Tuesday, July 5, 2016

Real Brainstorming Is A Must

We talk about brainstorming all of the time with writing. I think people like to throw the idea out there to somehow prove they are really putting in effort toward their writing. Unfortunately, all too many authors just are not putting the time into the brainstorming process like they should.

Over this last weekend, I have been involved with some serious brainstorming sessions with three of my authors, and, in all honesty, I am not sure if we are done with the brainstorming yet. When I turned off my computer last night, I had not gotten any more emails and I haven't checked it yet this AM. It wouldn't surprise me though. What I do know, is that the time we are spending with the brainstorming will make the writing process for the rest of their books go so much easier.

There are actually two problems out there for the people who are not really doing a good job of brainstorming, and all of it comes from a lack of understanding of what the real process is about. Let me explain that first before diving into what they are doing wrong.

The concept of brainstorming. According to the definition on the all-too famous Dictionary Dot Com...

a conference technique of solving specific problems, amassing information, stimulating creative thinking, developing new ideas, etc., by unrestrained and spontaneous participation in discussion.

There are several concept here that I want to key in on and you should start to see what is really happening with those of you who think you are brainstorming: conference, amassing information, unrestrained and spontaneous participation in discussion

For many people out there, their concept of brainstorming is just thinking about a subject. They do so until they come up with the first answer they think is right and then move on. But the thing about true brainstorming is in those three concepts I just noted above.

First of all, we see the words. conference & participation in discussion  These words tell us that we are not thinking through these problems on our own. When we start thinking about problems, in an effort to find a solution, if we are doing this on our own, we are often thinking with blinders on. We see it one way and the solution can only be one way. Why? It is only our own brain doing the thinking. Sure, we might stumble upon an answer that works, but the odds are working against us. When it comes to brainstorming, we are putting more minds to work at the same time.

I think a good analogy of this would be what astronomers are getting ready to do. They know they have found a black hole way out there in space (I don't remember the name or where so work with me on this one). A single telescope is simply not strong enough to see it, but what they are doing is amassing multiple telescopes from around the world to work together to get an image. It is this combined force that will produce the image.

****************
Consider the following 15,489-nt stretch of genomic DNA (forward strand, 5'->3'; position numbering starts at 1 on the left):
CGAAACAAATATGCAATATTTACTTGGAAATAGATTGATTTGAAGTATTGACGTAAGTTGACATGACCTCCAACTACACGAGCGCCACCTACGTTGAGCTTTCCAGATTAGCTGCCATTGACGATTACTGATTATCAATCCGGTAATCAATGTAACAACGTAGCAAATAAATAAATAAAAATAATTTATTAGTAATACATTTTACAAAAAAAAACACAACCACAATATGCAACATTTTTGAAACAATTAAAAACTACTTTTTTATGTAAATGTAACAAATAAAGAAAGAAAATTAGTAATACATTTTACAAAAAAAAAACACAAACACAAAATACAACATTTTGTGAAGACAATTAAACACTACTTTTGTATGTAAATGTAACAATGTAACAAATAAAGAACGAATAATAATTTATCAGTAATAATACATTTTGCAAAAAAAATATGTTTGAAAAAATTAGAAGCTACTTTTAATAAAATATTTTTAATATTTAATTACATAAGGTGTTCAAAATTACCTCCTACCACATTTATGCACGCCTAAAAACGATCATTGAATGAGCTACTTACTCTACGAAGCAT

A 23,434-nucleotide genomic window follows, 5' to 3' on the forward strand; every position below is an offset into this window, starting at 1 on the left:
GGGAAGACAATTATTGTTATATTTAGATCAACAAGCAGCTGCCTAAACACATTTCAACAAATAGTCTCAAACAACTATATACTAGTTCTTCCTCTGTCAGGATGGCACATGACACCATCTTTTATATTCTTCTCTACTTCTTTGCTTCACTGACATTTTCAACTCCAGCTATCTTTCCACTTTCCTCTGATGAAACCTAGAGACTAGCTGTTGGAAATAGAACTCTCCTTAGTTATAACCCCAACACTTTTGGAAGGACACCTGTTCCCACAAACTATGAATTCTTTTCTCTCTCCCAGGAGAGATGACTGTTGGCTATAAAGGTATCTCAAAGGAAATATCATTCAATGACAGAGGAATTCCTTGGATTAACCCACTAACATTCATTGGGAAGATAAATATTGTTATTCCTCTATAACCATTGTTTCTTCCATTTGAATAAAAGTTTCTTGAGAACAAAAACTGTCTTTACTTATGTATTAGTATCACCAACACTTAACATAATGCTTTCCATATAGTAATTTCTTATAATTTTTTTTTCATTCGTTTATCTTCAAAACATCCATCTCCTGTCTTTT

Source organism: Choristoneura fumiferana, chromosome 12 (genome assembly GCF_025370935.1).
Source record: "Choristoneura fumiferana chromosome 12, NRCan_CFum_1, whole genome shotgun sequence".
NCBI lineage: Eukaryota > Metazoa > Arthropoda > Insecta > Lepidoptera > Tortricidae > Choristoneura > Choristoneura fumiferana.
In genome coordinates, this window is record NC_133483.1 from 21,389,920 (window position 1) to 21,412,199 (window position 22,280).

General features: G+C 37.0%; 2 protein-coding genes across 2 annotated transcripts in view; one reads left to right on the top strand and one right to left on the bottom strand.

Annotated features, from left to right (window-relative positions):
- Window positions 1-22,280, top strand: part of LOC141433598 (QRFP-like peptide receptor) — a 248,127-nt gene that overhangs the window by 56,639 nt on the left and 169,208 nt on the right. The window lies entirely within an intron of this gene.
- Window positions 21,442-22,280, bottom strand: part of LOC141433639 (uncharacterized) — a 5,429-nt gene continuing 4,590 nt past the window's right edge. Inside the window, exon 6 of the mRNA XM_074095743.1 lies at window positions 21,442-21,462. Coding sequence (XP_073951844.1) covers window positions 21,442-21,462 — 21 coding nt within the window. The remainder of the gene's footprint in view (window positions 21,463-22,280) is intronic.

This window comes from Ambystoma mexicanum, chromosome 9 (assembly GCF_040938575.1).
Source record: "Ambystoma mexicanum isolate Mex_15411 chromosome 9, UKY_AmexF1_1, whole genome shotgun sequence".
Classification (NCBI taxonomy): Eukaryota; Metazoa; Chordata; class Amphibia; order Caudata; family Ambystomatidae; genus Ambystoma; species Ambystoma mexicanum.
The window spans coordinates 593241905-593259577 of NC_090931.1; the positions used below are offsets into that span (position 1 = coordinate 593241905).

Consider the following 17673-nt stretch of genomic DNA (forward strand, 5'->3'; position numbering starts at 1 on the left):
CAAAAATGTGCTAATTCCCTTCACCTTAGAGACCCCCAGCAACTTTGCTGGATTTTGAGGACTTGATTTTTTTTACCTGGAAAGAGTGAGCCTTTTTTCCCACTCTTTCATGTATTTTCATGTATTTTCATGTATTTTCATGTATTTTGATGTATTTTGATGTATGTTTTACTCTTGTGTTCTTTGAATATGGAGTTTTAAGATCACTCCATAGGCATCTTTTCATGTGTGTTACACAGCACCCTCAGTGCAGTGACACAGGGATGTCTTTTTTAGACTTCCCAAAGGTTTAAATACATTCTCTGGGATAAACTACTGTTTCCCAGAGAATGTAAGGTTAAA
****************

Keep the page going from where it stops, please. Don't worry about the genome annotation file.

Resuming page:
I hinted also at the other key concept here when it comes to this amazing practise of brainstorming. amassing information &  unrestrained and spontaneous. Too often, when people brainstorm, they will put things on a list and then proceed to eliminate those ideas because they think it is stupid or it won't work. This is not brainstorming! The thing to understand is that you have to be unrestrained. Good ideas, weak ideas, thoughts that haven't been fully developed and stupid ideas all go onto the list, for the simple reason that it will open brains up to other ideas. In some cases, the ideas are weak simply because the ideas hasn't been thought through completely.

We ran into this during this last weekend with one of my authors. She had a proposal we had sent in to the editor. The editor saw the concept only one way and said we needed to go back to the drawing board, So we worked together on this a bit more to develop a few more ideas, but still working with the initial concept that wasn't quite strong enough. Still not there, BUT the editor now saw one of the projects as viable (we changed some wordings), but we continued to work. After several days of back and forth dialogues (email, phone calls, Skype messages, etc) we found our way to 5 fantastic concepts.

What you should note is that we were constantly amassing new ideas in this discussion format, but we were also taking our time. This leads into the final reason so many people out there screw up brainstorming. This takes time.

What people believe (especially those writers who skip this step entirely and write from the "seat of their pants"  - and you know who you are), is that they brainstorm until they get an idea they want and then call it quits. They seem to believe that when they find an answer, they have found the perfect one. The real issue here is that they have found ONE ANSWER not necessarily the BEST ANSWER. This is part of the reason why I am fully expecting an email or two from my authors this morning. Sure, we think we might have something that will work, but we all went to "sleep on the concept" so who knows what will happen.

Yes, brainstorming takes time. Yes, brainstorming requires you introverts out there to talk to someone other than you kitty or the Bobblehead statue sitting on your desk. But the results you get will be far better then the mediocre answers you are coming up with right now! I promise!

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